After years of commentary on FATCA from a distance, this writer got a little taste of it up close. It left a very unpleasant aftertaste and is taking a long time to go down. FATCA is bad for America.
While knowing of, and criticising FATCA for years, it finally became a little less theoretical this week. Like others, I’ve tried to limit my American exposure for fear of having to ever have to fill out a form for the IRS lest a holiday to America turn into an up close experience with America’s private prisons due to an error of paperwork.
Anyone opening more than one bank account in Hong Kong over a ten year stretch now finds the paperwork inexplicably more complicated for no apparent reason, even though every other transaction in their life has become simpler. We manage our long-distance providers online, buy movie tickets online and even take out loans on our smartphones. Even government has streamlined procedures in many instances in Hong Kong (credit where credit is due!). We pay taxes at 7-11 or online, get our ID cards in a flash, and recently, can update our voter registration online.
Opening a bank account now, however, due to pressure from the OECD and the United States, has become more complex. This week, a new business partner sent us some forms so we could receive what will likely be a small monthly payment, under $10,000 HKD month, from their US subsidiary (to start). Their internal finance form was simple, understandable and a snap to complete with relevant information.
Then came the government form: W-8BEN-E (2-2014)
The horror, the horror
No doubt an American accountant reading this is having a little chuckle, but for a small business person in Hong Kong trying to do the right thing, it’s more than a little insane.
Question 2 was the first hang up – Hong Kong or China? An easy one. Then the jargon began.
Disregarded entities, 11 categories of companies. TIN, GIIN, FFI, 501(c), NFFE or NFFE affiliate? The FFI alone had 16 flavours . 31 choices of my FATCA status. It’s a Baskins and Robbins of bureaucracy.
That was page 1.
8 pages and 30 Parts make up the document, finishing with a place to put your signature attesting to the fact you understand the document and are confident everything you have said is true, so help you God, on pain of perjury.
Fortunately, our new partners were apologetic and very helpful and maybe I won’t go to jail in lieu of a Seattle shopping trip.
The land of the free is still the world’s biggest economy, but rather than using its power to project the values that made it great, it is projecting Soviet style bureaucracy and fear in response to its compounded fears over terrorist funding, native tax evasion and more.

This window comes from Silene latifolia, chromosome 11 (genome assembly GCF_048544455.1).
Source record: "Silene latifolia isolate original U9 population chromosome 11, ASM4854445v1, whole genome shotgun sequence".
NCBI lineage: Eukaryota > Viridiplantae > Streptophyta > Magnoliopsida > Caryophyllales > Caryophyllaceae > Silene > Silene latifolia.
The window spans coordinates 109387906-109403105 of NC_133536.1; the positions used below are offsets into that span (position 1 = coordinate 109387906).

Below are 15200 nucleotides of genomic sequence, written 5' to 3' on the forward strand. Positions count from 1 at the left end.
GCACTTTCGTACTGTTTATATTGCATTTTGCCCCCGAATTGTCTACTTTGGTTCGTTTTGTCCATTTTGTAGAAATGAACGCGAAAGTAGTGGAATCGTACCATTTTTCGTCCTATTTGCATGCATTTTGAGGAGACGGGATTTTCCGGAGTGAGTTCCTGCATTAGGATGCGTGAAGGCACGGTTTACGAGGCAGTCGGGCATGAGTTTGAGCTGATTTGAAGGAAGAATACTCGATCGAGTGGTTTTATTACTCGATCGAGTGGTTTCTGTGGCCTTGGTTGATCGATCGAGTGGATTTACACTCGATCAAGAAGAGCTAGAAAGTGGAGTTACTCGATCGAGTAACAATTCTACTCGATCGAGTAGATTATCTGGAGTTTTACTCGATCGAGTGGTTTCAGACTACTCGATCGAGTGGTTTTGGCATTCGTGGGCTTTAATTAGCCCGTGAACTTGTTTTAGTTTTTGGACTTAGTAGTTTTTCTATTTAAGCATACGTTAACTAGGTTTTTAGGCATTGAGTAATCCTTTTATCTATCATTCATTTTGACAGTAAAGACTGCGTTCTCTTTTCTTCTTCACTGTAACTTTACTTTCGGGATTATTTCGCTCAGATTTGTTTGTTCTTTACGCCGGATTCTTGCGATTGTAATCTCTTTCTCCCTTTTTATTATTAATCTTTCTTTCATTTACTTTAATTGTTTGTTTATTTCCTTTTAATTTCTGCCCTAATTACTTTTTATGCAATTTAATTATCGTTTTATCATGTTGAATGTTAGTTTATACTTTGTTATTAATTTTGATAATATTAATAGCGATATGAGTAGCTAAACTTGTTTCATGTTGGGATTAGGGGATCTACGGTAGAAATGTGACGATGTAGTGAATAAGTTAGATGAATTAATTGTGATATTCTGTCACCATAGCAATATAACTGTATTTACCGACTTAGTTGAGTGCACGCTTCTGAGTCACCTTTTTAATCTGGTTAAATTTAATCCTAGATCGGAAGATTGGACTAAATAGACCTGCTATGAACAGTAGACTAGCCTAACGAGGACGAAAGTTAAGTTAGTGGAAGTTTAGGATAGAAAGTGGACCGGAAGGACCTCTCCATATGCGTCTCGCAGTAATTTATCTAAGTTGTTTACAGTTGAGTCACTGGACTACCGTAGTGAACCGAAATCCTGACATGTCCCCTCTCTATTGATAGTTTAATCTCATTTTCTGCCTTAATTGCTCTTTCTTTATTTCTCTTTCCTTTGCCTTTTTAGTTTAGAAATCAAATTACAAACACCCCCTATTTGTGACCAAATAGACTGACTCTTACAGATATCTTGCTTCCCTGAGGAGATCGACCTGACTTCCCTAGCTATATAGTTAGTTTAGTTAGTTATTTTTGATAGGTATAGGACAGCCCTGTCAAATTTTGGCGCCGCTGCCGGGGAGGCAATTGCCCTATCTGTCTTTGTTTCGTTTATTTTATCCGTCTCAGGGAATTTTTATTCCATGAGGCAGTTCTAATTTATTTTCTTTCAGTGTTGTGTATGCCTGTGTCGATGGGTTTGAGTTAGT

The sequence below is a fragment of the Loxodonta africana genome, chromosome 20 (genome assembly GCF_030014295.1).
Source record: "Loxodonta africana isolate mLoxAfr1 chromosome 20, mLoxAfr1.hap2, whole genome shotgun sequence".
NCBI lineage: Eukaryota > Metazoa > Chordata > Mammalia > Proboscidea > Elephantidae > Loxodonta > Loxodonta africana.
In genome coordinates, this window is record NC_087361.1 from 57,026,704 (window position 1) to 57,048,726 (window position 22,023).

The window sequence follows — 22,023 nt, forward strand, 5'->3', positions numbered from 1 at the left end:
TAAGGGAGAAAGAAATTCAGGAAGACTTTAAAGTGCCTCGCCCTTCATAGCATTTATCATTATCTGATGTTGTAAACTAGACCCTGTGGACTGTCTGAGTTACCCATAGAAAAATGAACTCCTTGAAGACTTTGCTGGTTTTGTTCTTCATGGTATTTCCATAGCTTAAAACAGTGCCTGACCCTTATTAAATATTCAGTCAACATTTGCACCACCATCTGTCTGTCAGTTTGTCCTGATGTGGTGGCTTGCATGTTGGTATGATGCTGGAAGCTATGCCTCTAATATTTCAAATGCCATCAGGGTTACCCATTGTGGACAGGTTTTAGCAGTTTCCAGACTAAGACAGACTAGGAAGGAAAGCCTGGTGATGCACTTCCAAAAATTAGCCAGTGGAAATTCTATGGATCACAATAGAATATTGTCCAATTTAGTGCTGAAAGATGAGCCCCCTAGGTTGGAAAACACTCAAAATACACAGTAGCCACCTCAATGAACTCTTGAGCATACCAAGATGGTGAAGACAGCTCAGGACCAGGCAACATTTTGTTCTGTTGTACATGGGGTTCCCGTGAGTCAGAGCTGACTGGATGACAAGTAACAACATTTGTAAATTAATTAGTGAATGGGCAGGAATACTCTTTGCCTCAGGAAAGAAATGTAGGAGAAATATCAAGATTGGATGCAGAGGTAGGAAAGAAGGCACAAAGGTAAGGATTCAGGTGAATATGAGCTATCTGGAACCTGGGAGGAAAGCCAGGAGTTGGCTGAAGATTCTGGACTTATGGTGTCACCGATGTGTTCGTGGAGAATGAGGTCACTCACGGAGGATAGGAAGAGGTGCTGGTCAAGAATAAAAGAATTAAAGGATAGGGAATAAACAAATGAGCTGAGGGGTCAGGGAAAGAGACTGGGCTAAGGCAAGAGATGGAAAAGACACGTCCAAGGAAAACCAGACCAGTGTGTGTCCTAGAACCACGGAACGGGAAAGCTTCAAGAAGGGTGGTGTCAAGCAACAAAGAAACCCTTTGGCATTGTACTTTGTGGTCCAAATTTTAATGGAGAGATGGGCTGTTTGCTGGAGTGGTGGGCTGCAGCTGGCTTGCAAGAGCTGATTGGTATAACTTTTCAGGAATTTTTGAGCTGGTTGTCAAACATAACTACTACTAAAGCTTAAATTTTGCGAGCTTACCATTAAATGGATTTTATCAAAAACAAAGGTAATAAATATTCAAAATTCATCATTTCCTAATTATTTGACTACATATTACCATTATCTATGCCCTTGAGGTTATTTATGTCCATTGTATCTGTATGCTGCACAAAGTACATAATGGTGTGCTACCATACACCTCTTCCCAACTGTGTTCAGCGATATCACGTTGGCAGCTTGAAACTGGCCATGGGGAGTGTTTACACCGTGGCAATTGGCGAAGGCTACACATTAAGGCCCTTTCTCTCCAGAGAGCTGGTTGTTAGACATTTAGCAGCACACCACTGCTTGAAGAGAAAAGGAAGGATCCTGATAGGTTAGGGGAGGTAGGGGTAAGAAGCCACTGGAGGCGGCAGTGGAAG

While this journal normally only discusses Hong Kong matters, Hong Kong businesses are facing the onerous rules forced on us by America due to its dominance of currency and economic and financial heft. However, many businesses are working to make themselves ‘anything but American’ to avoid the IRS. No American investors, partners, suppliers, even customers if the business is too small to justify the expense and risk of compliance. Law abiding people are concerned a misstep in a massive complex pile of paperwork will turn them into criminals in the eyes of the US. So they just avoid the US where they can.
Good Americans, terrible policy
As word gets out, people avoid doing business with Americans, which is a shame as they have a huge repository of many of the world’s best business people. Their entrepreneurial zeal and sense of fair play should make them welcome partners everywhere. Those with great businesses to invest in may turn to other honest brokers from countries like Canada or the UK, but may choose capital from, and spread their innovative technology to, those who aren’t so America friendly.
Hong Kong has much to teach in this area. Our ‘local activity only’ tax systems contrast starkly with America’s grasping hand seeking to turn every financial institution, globally, into a branch of the IRS. Hong Kong’s prudent finances means it doesn’t care what its people and companies do offshore and can’t be bothered to collect the information, making it a sensible, welcoming jurisdiction for headquarters activities.
Unfortunately, our sensible system is being undermined by a Potemkin bureaucracy that turns friends who champion American values of economic freedom through property rights, like Hong Kong, into reluctant bailiffs of Americans and anyone who contracts with them.
As mentioned, our American partner will help us through the paperwork. But it is a shame that those who would welcome more American engagement have learned to fear it through the monster that is FATCA.